A retrospective analysis of records of 312 children with chronic headache and review of EEGs in 257 are reported from the Tel Aviv Medical Center and University, Israel. Headache was classified as migraine in 143 (55%); classic migraine in 12 and common migraine in 121. The mean age at time of EEG was 9 years. The EEG was normal in 80%. Epileptiform activity occurred in 12% and slowing in 8%. Response was higher to hyperventilation in non-migraine patients and to photic stimulation in those with migraine. The incidence of epileptic EEGs was 11% in both migraine and tension type headaches; it was 26% and significantly higher in 15 children with chronic headache described as “very brief,” occurring predominantly in girls, several times a week, and without family history for migraine. Prevalence of epilepsy in families of patients with epileptic EEGs did not differ from the total group. Of six children with epileptiform EEGs who were treated with AEDs, 4 responded and had no further headaches and 2 were not benefited. Of 17 children with focal EEG abnormalities, 9 had head CTs, 1 had an arachnoid cyst, and 3 had sinusitis. The authors conclude that the EEG may be of value in some children with migraine and “very brief” headaches, but epileptiform EEG activity does not prove an epileptic origin for headache and its significance in diagnosis and treatment is minimal. [1]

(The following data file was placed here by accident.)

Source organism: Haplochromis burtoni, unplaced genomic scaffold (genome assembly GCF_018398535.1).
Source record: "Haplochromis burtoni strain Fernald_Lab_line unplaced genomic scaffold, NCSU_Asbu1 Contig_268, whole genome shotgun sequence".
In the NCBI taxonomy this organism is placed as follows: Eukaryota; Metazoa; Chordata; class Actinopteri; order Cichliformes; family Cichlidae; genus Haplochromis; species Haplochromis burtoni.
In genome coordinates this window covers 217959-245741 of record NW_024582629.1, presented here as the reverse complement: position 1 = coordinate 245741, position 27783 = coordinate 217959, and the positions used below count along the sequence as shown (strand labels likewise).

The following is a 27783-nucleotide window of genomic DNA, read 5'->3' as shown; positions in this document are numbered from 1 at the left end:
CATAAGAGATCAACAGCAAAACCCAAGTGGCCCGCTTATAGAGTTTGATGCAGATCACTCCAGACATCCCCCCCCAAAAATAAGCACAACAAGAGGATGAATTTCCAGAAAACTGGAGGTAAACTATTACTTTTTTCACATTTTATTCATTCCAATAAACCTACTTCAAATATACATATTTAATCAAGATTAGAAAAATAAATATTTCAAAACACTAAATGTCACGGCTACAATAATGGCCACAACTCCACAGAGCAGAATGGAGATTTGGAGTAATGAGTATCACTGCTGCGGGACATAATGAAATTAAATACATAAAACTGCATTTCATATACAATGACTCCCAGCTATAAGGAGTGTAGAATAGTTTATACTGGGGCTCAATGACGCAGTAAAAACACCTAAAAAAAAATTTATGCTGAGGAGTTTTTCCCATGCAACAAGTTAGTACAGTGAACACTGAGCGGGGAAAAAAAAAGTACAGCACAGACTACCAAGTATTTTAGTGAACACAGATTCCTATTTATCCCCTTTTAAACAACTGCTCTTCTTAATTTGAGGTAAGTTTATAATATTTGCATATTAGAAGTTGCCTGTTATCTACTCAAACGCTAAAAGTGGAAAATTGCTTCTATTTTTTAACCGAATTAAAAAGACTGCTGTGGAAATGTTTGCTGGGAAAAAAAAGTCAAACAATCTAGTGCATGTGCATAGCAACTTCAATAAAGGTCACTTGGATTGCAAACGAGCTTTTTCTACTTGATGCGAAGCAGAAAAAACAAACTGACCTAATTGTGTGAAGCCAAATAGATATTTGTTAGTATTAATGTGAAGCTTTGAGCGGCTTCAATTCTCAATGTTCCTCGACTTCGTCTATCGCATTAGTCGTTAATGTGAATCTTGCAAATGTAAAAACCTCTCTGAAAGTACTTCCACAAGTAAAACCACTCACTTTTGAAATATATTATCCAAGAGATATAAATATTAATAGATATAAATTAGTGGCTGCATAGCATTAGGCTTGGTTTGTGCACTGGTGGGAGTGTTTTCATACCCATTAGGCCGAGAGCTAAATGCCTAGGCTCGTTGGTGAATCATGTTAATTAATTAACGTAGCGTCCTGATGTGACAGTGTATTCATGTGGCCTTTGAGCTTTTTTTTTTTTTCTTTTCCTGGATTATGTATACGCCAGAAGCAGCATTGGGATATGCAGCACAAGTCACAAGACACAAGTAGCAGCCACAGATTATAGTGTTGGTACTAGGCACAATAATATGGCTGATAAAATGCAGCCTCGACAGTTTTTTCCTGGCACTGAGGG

COMMENT. See Progress in Pediatric Neurology II (PNB Publ, 1994, p 156) for a report of the EEG findings in children with chronic recurrent headaches and response to phenytoin. Grade III epileptiform EEGs were found in 18% of the total and with the same incidence in migraine patients. Migraine was controlled in 77% but a positive response did not correlate with EEG abnormalities; those with normal EEGs were benefited equally [2]. The significance of the EEG in chronic headache evaluation and the mechanism of the anti-migraine effect of phenytoin and other antiepileptic drugs (eg. valproate) need further investigation.